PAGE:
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“The fault, dear Brutus, is not in our stars, but in ourselves.”
The Briggs Boys have uncovered a rich seam of theory mining, which William identifies as computerised astrology, complete with astral charts. As one of them points out, this is simply a multiple manifestation of the extreme value fallacy, subset birth month fallacy.
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There is an icon on my desktop labelled Steorn’s Orbo. It is where I go for a little light relief from the purgatory of depressing news that I voluntarily inhabit. It has inspired several references in these pages (17 occurrences in 8 pages) starting with Free energy at last.
And the show goes on.
The combination of naivety and chutzpah is irresistible, but it is no mean feat to keep all the balls in the air for a whole decade of juggling. In that time the source of free energy has been transmogrified from a revolution in electrodynamics to a triumph of electrochemistry. Faraday, thou shouldst be living at this hour.
It would be gilding the lily to attempt a critical analysis of the latest video, but the sudden appearance of two large dry batteries (only to provide a biasing potential) and a control chip (which fails) seem to be significant innovations. Just enjoy the original approach to electronic design and development.
The author of the review site is to be thanked for providing such a complete history of the project in all its glory. We seem to be building up to a “with one bound he was free” moment – or something.
So Boris has jumped off the fence and made his decision. He is one of us – those who love Europe and loathe the EU. One of the glories of our small continent was that it could house so many rich and contrasting cultures in such a confined area. How ironic that the name Brussels now stands for the very antithesis of that enchanting variety! It is now the capital of a bureaucratic empire, dedicated to stamping out such irregularities and imposing a grey monoculture; ruled by anonymous, unsackable tyrants under a tenuous façade of democracy.
I first visited Brussels for the great Expo of 1958. It was exciting for a budding technologist, especially as the company to which I was apprenticed was in the British Pavilion, demonstrating its first-generation computer (the long-forgotten Stantec Zebra) by a team led by the man who had been my first mentor in industrial electronic development. What stays in my mind, however, is getting immersed in the fascinating foreignness of the culture and getting by with my schoolboy French.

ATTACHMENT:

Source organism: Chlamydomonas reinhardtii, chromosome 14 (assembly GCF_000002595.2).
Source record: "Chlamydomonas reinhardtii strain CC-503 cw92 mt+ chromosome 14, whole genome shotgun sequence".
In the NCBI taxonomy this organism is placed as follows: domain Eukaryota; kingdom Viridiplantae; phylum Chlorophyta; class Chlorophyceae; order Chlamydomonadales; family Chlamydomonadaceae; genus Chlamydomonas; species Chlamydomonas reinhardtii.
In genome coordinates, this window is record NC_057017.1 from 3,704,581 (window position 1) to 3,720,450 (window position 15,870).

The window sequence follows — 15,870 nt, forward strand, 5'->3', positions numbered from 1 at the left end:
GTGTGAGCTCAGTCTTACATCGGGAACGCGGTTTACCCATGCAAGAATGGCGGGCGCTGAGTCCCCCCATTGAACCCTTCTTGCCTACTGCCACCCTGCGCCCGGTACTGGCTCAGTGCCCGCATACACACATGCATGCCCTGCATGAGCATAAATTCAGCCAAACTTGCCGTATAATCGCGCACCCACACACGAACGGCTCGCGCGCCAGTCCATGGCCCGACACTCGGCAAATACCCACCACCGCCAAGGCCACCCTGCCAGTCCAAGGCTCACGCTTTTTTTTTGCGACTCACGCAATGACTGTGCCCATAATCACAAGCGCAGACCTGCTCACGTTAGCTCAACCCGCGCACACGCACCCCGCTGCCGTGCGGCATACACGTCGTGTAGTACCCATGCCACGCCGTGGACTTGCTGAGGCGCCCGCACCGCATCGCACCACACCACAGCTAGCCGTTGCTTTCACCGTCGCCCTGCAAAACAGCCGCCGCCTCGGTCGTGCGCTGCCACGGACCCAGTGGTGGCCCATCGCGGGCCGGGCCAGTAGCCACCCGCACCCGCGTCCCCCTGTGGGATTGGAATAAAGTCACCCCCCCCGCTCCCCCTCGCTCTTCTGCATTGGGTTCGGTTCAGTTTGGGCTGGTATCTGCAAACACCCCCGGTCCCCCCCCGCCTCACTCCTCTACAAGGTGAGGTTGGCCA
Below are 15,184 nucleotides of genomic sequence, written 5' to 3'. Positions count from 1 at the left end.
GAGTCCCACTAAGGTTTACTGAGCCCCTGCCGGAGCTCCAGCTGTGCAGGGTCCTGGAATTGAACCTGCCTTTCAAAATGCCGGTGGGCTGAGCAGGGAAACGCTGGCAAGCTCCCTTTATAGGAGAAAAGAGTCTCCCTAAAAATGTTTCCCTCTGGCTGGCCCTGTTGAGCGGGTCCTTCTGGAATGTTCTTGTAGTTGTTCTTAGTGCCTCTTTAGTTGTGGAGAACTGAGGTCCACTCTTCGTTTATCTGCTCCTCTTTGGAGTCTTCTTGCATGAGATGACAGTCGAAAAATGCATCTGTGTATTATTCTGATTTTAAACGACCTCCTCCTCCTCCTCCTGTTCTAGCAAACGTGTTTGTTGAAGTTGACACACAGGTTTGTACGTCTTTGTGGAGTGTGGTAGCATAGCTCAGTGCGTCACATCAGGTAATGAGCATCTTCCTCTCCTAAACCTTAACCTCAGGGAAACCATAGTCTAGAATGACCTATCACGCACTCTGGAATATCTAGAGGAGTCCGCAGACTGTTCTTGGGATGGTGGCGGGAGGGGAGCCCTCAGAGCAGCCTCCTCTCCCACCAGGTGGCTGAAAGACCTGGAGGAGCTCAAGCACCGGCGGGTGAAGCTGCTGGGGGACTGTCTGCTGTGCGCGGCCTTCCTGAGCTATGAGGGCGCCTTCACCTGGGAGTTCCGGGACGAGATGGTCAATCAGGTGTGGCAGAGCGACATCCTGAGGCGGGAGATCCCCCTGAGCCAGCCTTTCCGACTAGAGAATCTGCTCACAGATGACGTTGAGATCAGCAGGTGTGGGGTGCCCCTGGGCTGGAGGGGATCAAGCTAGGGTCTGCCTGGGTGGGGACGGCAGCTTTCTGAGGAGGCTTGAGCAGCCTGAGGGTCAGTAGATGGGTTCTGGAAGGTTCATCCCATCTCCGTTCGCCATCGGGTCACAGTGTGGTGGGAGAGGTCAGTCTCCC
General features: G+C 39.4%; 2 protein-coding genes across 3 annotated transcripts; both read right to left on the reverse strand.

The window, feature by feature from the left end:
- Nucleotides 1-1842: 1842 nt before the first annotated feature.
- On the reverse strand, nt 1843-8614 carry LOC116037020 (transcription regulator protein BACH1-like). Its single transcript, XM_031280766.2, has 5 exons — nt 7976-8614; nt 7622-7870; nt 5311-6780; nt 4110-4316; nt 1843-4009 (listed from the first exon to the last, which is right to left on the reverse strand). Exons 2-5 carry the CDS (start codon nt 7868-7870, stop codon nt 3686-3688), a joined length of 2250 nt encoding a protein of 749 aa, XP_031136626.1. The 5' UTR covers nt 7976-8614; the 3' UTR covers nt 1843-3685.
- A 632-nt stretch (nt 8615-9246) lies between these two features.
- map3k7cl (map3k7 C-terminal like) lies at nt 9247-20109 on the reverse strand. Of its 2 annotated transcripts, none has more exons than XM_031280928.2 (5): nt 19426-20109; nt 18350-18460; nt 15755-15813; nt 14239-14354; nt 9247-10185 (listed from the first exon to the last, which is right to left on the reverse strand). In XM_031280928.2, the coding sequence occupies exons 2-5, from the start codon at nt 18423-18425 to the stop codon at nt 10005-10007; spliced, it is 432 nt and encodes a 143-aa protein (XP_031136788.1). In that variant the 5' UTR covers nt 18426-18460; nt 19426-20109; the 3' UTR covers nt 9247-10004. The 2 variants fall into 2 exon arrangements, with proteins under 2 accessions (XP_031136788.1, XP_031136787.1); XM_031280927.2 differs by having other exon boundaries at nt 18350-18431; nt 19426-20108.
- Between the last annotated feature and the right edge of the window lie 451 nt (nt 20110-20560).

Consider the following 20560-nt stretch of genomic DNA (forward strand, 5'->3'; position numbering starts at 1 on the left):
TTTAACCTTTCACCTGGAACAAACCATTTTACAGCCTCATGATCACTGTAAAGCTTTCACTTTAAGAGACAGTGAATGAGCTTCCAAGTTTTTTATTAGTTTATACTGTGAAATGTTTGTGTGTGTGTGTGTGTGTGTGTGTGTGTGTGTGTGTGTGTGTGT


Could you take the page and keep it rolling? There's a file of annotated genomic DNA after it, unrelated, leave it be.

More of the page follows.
I last visited Brussels to sit on a technical advisory committee of the EU. All very nice, but I blotted my copy book by expressing my opinion on the worth of the exercise, as did my late colleague, David Barron (see Inside Story footnotes). Neither of us was ever invited again.
It was jolly at the time to enjoy the money-no-object aspect of EU life, but disturbing in retrospect. How can one have honest dealings with an organisation that has never passed audit of its accounts? It is clearly corrupt and driven by pressure groups, but no one knows how much bribery, fraud and corruption goes on, just that there is an awful lot of it.
It is difficult to find anything good to say about the EU. Even its supporters have a problem, which is why they are obliged to adopt scare tactics, such as “leap into the unknown”; or ascribing to it the credit due to NATO. It is, in fact, largely the EU imperialist activities in the former Soviet empire that excites the dangerous Russian paranoia. Why the British, of all peoples, are expected to respond to fear of the unknown is a mystery; unless it is the fact that they have been fed a constant diet of scare stories by the politico-media establishment. As for elections to its pretend parliament, they are conducted by the mock-democracy of party lists and the members are forced into trans-national political groups; national pride being the unforgivable sin. The smaller and weaker nations are routinely bullied into submission. Above all, however, the EU is damned by its institutional procrastination. In a real crisis it is constitutionally incapable of coming to a decision.
Anyway, go for it Boris: and the best of luck.